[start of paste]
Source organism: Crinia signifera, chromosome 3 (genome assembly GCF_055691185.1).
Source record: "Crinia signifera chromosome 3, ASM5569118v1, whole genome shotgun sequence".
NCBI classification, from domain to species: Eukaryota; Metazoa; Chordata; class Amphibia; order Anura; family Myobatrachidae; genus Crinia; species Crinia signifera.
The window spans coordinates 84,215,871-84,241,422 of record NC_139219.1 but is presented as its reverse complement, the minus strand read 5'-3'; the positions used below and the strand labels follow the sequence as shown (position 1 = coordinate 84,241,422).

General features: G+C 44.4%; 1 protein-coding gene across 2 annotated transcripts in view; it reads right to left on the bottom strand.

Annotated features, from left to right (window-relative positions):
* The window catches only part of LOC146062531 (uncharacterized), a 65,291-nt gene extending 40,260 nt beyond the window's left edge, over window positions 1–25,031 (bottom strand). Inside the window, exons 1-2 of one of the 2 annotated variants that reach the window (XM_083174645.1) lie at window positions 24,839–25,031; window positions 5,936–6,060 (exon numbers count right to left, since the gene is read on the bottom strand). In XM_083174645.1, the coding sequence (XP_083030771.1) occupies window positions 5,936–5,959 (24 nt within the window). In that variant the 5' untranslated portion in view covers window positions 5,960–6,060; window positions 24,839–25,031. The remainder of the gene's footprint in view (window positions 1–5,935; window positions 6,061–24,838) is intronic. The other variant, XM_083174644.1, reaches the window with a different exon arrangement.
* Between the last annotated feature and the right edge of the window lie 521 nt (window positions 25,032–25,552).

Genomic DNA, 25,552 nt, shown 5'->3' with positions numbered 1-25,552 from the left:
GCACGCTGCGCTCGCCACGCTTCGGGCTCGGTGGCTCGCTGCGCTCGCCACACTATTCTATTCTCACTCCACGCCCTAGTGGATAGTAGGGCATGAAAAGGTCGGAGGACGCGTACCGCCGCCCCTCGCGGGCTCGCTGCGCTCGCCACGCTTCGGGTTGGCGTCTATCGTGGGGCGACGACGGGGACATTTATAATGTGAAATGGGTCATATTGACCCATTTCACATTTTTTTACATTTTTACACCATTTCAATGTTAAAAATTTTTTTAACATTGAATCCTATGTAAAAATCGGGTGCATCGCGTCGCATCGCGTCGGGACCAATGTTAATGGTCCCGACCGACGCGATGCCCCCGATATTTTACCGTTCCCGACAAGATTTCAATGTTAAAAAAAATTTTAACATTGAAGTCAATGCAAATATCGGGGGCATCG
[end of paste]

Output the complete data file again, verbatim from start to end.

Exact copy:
Source organism: Crinia signifera, chromosome 3 (genome assembly GCF_055691185.1).
Source record: "Crinia signifera chromosome 3, ASM5569118v1, whole genome shotgun sequence".
NCBI classification, from domain to species: Eukaryota; Metazoa; Chordata; class Amphibia; order Anura; family Myobatrachidae; genus Crinia; species Crinia signifera.
The window spans coordinates 84,215,871-84,241,422 of record NC_139219.1 but is presented as its reverse complement, the minus strand read 5'-3'; the positions used below and the strand labels follow the sequence as shown (position 1 = coordinate 84,241,422).

General features: G+C 44.4%; 1 protein-coding gene across 2 annotated transcripts in view; it reads right to left on the bottom strand.

Annotated features, from left to right (window-relative positions):
* The window catches only part of LOC146062531 (uncharacterized), a 65,291-nt gene extending 40,260 nt beyond the window's left edge, over window positions 1–25,031 (bottom strand). Inside the window, exons 1-2 of one of the 2 annotated variants that reach the window (XM_083174645.1) lie at window positions 24,839–25,031; window positions 5,936–6,060 (exon numbers count right to left, since the gene is read on the bottom strand). In XM_083174645.1, the coding sequence (XP_083030771.1) occupies window positions 5,936–5,959 (24 nt within the window). In that variant the 5' untranslated portion in view covers window positions 5,960–6,060; window positions 24,839–25,031. The remainder of the gene's footprint in view (window positions 1–5,935; window positions 6,061–24,838) is intronic. The other variant, XM_083174644.1, reaches the window with a different exon arrangement.
* Between the last annotated feature and the right edge of the window lie 521 nt (window positions 25,032–25,552).

Genomic DNA, 25,552 nt, shown 5'->3' with positions numbered 1-25,552 from the left:
GCACGCTGCGCTCGCCACGCTTCGGGCTCGGTGGCTCGCTGCGCTCGCCACACTATTCTATTCTCACTCCACGCCCTAGTGGATAGTAGGGCATGAAAAGGTCGGAGGACGCGTACCGCCGCCCCTCGCGGGCTCGCTGCGCTCGCCACGCTTCGGGTTGGCGTCTATCGTGGGGCGACGACGGGGACATTTATAATGTGAAATGGGTCATATTGACCCATTTCACATTTTTTTACATTTTTACACCATTTCAATGTTAAAAATTTTTTTAACATTGAATCCTATGTAAAAATCGGGTGCATCGCGTCGCATCGCGTCGGGACCAATGTTAATGGTCCCGACCGACGCGATGCCCCCGATATTTTACCGTTCCCGACAAGATTTCAATGTTAAAAAAAATTTTAACATTGAAGTCAATGCAAATATCGGGGGCATCG